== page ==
I also have a darker '90's M400 tortoise. Oddly the gold cap, looks much better on the lighter tortoise to me, in the darker M400 looks murky in comparison, with the gold cap.

 

Have you tried your 500nn's cap on the 400nn? 


Edited by Bo Bo Olson, 11 September 2014 - 14:22.

German vintage '50-70 semi-flex stubs and those in oblique give the real thing in On Demand line variation. Modern Oblique is a waste of money for a shadow of line variation. Being too lazy to Hunt for affordable vintage oblique pens, lets you 'hunt' for line variation instead of having it.

www.nibs.com/blog/nibster-writes/nibs-germany & https://www.peter-bo...cts/nib-systems,

 

The cheapest lessons are from those who learned expensive lessons. Ignorance is best for learning expensive lessons.

 

 

 


#8 mAsTeRmInD-L

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Posted 17 September 2014 - 17:07

Just add a little bit more information here.

 

In addition to the differences mentioned by knois, there're several other distinctions: 

 

1) The typeface of the nib size imprint is italic on M400, but 400 used a typeface like Helvetica.

2) The inner cap of M400 was made of plastic (likely), but the inner cap of 400 was made of steel tube.

3) The design of the connection between clip and cap is different. As we can see from knois's pictures, there's an obvious indentation on M400, but not on 400.

4) When the knob is twisted out, there's a thread visible on 400, but not on M400.

 

 

Hope this will help.

 

- L



#9 JPM-10

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Posted 16 May 2016 - 21:01

Thanks a lot.
I found out i inherrited a pelikan 400 with a SB nib last weekend.

Kind regards
JPM

Edited by JPM-10, 16 May 2016 - 21:03.


#10 inkstainedruth

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Posted 17 May 2016 - 03:07

W

 

Thanks a lot.
I found out i inherrited a pelikan 400 with a SB nib last weekend.

Kind regards
JPM

What's an SB nib?  I don't think I've run across that designation before.  (I have a 400 with an OB nib, but it is -- sadly -- not a tortoise....)

Ruth Morrisson aka inkstainedruth


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#11 sargetalon

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Posted 17 May 2016 - 04:50

W
 
What's an SB nib?  I don't think I've run across that designation before.  (I have a 400 with an OB nib, but it is -- sadly -- not a tortoise....)
Ruth Morrisson aka inkstainedruth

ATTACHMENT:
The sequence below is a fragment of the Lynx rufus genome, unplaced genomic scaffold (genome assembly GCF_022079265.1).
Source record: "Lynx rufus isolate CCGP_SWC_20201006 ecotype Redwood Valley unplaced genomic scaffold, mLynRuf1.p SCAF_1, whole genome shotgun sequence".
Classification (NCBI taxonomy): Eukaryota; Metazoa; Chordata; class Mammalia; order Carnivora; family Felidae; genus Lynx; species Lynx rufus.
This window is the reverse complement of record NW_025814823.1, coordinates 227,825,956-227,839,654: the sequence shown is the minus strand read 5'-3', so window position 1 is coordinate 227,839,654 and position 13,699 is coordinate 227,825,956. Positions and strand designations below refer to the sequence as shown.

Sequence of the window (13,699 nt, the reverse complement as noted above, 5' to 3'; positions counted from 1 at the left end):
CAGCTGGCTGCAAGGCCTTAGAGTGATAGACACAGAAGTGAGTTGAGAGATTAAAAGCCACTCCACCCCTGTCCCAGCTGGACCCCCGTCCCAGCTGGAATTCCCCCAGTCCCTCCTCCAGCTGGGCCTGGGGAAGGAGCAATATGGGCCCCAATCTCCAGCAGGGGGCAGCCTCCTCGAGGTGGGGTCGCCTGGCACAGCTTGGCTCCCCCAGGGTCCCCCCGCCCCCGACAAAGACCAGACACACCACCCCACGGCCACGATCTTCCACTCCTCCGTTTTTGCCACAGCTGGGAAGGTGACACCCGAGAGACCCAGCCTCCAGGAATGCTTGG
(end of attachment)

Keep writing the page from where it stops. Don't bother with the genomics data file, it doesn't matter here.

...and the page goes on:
SB (Scheiben Breit) - Disk top broad. A very scarce disk-top series of nibs found on early Pelikans, usually the script nibs. Characterized by an angled nib that is flat on the end. Known to write smoothly and lay down a significant amount of ink. Used for lettering and producing round end lines.

Edited by sargetalon, 17 May 2016 - 04:51.

PELIKAN - Too many birds in the flock to count.  My pen chest has proven to be a most fertile breeding ground.

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#12 josera

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Posted 19 May 2016 - 17:29

In the nibs there is also another difference:

 

- 400: Lines reach the central cut

- M400: Lines do not reach the central cut:

 

Pelikan-Normal-400NN-VS-Merz-und-Krell.j

 

(Picture from https://www.pelikan-...ern/index.html)



#13 inkstainedruth

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Posted 19 May 2016 - 20:39

SB (Scheiben Breit) - Disk top broad. A very scarce disk-top series of nibs found on early Pelikans, usually the script nibs. Characterized by an angled nib that is flat on the end. Known to write smoothly and lay down a significant amount of ink. Used for lettering and producing round end lines.

 

Is that sort of like this? 

http://www.staples.c...FRFahgodHLgJdQ?

 

(Yes, I know these are Speedball nibs, but I'm guessing that they're a similar concept.)

Ruth Morrisson aka inkstainedruth


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#14 konis

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Posted 26 May 2016 - 19:50



 

 

.........What's an SB nib? ...........

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regards